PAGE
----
If you are a small business owner, you have special concerns when it comes to estate planning that should be taken into account when you create your estate plan. As you have undoubtedly worked hard to build up your business, you should take care to ensure that it will not be lost or mishandled in the event of your death.
How you approach your estate planning with regard to your business will depend on a number of factors, principal among them is what business entity you chose for your business when it was formed. A corporation, for example, survives the death of a shareholder. A partnership, on the other hand, may or may not survive the death of a partner. A sole proprietorship, clearly does not survive the death of the owner. Which entity you formed for your business, therefore, will dictate, to a large degree, how you incorporate your business into your estate plan.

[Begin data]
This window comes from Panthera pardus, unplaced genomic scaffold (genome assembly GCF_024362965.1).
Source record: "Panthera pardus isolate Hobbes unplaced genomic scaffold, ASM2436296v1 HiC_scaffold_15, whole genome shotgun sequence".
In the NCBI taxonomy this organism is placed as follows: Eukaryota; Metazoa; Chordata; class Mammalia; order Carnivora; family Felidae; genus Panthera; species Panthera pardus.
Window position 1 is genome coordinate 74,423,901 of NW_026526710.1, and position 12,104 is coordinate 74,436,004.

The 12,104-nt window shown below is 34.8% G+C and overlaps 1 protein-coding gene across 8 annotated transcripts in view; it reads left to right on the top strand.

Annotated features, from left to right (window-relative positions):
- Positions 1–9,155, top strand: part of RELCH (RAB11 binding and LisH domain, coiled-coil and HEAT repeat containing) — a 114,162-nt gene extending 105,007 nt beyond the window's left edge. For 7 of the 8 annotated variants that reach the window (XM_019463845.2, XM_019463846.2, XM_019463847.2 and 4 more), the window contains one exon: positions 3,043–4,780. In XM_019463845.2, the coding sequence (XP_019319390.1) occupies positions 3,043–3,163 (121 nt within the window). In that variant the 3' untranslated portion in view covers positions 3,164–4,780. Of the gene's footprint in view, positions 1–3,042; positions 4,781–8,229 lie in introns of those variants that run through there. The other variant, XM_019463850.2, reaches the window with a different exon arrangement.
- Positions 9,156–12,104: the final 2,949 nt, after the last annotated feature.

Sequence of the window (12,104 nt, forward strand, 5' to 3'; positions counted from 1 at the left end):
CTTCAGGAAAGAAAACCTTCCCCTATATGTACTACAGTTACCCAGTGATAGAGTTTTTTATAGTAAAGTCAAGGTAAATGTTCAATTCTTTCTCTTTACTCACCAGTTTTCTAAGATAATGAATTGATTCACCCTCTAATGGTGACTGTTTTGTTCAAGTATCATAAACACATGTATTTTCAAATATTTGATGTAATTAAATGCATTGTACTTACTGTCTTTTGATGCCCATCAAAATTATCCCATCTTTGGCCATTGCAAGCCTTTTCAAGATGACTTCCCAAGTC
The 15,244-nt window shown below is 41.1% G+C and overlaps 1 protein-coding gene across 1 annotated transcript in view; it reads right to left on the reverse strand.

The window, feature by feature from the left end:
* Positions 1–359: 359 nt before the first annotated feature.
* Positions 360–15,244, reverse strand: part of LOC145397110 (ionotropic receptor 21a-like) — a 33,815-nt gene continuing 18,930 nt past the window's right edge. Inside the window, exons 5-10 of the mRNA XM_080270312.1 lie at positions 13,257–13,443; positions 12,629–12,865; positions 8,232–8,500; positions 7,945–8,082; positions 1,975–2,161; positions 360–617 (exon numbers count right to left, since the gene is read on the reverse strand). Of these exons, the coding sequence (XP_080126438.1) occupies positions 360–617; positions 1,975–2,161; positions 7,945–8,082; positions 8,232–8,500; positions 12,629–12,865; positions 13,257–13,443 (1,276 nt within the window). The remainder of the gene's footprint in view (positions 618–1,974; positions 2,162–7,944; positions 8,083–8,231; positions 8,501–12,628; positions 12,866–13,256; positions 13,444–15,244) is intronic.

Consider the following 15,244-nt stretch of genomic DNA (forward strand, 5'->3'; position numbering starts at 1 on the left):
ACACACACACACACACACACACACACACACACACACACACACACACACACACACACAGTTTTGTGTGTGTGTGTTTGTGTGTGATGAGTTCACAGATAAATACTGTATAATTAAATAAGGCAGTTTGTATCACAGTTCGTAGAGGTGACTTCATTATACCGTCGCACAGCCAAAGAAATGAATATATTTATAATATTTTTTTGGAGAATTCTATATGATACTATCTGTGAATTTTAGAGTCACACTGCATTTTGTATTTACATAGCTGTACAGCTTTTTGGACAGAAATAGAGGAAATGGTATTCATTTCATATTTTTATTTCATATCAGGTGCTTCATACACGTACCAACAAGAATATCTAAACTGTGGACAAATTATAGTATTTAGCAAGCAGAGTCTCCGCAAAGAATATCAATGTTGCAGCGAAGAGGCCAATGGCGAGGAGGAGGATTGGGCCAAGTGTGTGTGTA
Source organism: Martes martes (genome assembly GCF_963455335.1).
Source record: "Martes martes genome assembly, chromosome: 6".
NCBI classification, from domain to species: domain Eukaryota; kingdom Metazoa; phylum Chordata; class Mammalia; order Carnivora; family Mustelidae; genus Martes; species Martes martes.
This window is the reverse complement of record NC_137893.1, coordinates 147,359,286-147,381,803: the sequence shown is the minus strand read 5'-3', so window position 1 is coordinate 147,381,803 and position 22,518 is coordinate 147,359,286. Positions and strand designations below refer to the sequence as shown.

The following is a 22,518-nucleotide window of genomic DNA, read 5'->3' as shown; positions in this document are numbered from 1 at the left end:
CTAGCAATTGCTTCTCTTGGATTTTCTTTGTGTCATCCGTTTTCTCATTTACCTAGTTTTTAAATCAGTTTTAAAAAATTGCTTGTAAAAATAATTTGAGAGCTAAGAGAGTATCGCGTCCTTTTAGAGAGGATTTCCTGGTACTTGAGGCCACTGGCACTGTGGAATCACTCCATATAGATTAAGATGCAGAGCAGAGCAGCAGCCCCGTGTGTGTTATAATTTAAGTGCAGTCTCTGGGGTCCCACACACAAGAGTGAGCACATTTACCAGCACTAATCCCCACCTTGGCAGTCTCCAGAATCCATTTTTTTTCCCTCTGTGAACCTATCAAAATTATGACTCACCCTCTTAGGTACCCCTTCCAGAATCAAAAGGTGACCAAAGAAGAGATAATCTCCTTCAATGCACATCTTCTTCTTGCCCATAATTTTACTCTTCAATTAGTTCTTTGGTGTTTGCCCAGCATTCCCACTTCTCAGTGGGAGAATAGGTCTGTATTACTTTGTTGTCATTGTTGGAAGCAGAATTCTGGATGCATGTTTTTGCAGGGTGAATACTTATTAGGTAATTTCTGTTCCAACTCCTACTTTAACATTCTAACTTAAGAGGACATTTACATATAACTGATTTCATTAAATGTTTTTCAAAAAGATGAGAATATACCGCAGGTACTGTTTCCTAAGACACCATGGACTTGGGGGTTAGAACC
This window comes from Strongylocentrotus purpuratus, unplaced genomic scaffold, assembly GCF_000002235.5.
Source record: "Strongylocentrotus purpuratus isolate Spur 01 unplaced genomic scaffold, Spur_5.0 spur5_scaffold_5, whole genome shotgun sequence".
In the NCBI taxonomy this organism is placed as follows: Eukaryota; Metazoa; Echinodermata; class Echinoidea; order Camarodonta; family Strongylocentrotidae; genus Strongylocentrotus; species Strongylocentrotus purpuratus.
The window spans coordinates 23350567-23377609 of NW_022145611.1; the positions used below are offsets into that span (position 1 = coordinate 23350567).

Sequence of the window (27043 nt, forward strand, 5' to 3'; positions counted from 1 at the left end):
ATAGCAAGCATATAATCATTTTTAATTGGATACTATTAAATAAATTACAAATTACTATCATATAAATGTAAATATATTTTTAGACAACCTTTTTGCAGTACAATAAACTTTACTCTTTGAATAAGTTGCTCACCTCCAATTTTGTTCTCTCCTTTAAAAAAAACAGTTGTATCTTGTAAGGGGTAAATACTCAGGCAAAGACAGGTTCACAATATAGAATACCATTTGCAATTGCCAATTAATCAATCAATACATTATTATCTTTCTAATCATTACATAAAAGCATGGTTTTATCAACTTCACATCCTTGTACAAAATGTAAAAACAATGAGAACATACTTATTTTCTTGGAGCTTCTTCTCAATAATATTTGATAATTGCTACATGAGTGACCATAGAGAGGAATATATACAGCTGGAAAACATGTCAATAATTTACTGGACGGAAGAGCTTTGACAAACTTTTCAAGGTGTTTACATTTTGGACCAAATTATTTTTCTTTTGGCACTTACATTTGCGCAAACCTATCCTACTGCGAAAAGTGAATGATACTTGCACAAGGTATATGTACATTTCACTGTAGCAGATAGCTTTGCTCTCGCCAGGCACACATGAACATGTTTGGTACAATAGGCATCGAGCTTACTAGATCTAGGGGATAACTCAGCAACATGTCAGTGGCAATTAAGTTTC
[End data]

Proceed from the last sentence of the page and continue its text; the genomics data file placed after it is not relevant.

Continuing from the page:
Regardless of which type of entity you chose for your business, however, you have a financial interest in the business that you likely wish to pass down to loved ones or family members. You may also wish to devise a business continuity plan that provides a legal mechanism for the business to continue even after your death. In that case, important decisions will need to be made regarding who will continue in your place and how to legally transfer ownership of the business upon your death.
The best way to protect your small business in the event of your death is to consult with your estate planning attorney.